The small, rural community of Tooleville is on the brink of going dry after one of its two wells went down Friday morning. It’s the second community in Tulare County to suffer water problems in the last two months as California struggles through the grip of a devastating drought.
The only well in the town of Teviston, also in rural Tulare County, broke down June 9 leaving residents there dry until the pump was fixed July 16.
Tooleville, population 340, has one primary and one back up well, according to Andi Galdamez, community development specialist with Visalia-based nonprofit Self-Help Enterprises. Self-Help works with disadvantaged communities on housing and water needs.
Tooleville’s backup well went dry Wednesday because of dropping groundwater tables due to the drought, said Galdamez.
“We are at a bit of a loss on how to address low water supply,” said Galdamez.
Water came back into the system a few hours after it went out. Self-Help is working on installing a storage tank in Tooleville to help mitigate demand on the main well.
But things aren’t looking good for the main well either, Tooleville’s only remaining water source.
“There is fear of the other well, of that one going dry too,” said Galdamez. “That one is kind of on its last leg.”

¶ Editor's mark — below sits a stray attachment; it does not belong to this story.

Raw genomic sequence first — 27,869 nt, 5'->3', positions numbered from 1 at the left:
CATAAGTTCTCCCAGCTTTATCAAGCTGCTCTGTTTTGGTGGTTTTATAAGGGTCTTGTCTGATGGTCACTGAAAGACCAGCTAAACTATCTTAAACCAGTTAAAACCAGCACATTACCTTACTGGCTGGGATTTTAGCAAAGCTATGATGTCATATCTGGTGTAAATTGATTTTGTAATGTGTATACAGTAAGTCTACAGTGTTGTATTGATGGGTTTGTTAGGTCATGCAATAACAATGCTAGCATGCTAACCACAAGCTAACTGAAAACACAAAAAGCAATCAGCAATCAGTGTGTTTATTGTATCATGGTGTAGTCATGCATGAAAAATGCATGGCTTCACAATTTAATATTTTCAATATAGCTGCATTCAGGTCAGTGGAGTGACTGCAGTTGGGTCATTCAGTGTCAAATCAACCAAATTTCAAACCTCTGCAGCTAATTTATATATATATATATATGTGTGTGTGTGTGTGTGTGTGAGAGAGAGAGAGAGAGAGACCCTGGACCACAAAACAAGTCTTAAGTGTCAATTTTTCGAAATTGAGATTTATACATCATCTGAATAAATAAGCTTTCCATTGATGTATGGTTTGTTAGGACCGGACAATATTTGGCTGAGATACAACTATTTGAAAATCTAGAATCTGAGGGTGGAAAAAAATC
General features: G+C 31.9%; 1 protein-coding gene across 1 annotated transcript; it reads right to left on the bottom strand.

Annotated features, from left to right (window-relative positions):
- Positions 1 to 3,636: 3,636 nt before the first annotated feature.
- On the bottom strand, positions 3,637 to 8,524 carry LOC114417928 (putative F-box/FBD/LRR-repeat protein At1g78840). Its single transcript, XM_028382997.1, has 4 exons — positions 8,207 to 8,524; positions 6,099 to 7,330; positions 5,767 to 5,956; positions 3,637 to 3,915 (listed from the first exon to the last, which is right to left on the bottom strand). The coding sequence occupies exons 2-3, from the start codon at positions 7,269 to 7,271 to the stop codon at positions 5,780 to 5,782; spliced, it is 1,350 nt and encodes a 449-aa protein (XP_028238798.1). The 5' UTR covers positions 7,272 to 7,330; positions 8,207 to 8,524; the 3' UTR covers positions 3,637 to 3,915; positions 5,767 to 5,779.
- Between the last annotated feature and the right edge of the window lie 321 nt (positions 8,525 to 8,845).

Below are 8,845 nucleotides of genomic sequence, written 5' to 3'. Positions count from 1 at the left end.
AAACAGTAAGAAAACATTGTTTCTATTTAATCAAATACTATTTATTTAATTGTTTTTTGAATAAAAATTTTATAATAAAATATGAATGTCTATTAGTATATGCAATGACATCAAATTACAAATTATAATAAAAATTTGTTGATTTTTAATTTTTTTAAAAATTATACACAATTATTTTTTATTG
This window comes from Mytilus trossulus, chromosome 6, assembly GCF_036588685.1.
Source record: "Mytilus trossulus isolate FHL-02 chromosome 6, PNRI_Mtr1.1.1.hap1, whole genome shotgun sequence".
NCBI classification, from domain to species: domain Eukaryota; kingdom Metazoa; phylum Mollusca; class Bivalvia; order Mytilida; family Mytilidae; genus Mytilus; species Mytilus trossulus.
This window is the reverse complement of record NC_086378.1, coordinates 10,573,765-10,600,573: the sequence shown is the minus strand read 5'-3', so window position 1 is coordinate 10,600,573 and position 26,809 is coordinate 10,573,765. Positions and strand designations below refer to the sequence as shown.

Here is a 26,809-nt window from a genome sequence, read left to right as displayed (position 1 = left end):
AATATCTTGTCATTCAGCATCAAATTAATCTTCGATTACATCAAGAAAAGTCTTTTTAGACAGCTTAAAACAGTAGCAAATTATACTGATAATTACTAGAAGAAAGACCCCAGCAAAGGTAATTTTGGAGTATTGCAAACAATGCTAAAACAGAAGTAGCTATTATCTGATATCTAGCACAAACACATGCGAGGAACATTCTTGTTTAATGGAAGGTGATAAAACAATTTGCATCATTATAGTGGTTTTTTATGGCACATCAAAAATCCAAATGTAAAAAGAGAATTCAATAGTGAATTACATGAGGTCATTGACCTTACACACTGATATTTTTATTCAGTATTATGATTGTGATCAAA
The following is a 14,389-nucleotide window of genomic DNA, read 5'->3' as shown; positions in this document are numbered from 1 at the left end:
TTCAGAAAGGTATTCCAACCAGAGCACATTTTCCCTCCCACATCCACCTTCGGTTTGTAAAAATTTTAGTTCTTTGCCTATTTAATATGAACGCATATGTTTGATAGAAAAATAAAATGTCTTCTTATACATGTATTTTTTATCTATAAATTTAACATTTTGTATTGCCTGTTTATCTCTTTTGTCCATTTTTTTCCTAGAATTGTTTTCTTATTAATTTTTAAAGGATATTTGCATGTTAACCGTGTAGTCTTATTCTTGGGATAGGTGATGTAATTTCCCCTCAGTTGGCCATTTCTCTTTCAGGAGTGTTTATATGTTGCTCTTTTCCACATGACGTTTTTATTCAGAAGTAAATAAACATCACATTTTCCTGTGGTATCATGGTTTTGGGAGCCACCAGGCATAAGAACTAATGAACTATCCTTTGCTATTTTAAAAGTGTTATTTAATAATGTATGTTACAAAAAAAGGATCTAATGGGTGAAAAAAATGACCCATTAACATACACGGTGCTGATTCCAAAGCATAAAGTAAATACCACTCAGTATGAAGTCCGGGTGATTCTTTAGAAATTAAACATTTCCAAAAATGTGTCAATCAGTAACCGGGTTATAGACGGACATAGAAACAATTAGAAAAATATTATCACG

Galdamez said the main well’s water levels are very low.
Like many small communities in the San Joaquin Valley, Tooleville has struggled with water problems for years. Its groundwater supply is contaminated by hexavalent chromium, a toxin that has been linked to cancer. The contaminant occurs naturally but is also produced from industrial manufacturing.
In 2014 the state set a maximum contaminant level (MCL) for hexavalent chromium. But in 2017 the California Manufacturers and Technology Association and the Solano County Taxpayers Association sued the State Water Resources Control Board for not conducting the proper economic feasibility study on that MCL. The Sacramento Superior Court ruled against the state Water Board, forcing the board to withdraw its MCL, meaning hexavalent chromium is largely unregulated.
Tooleville is still on the state’s radar, however. Residents receive biweekly bottled water deliveries through the state funded Tulare County bottled water program.
For more than a decade, residents in Tooleville have been trying to get connected to the nearby city of Exeter’s municipal water system. But so far, Exeter officials have refused.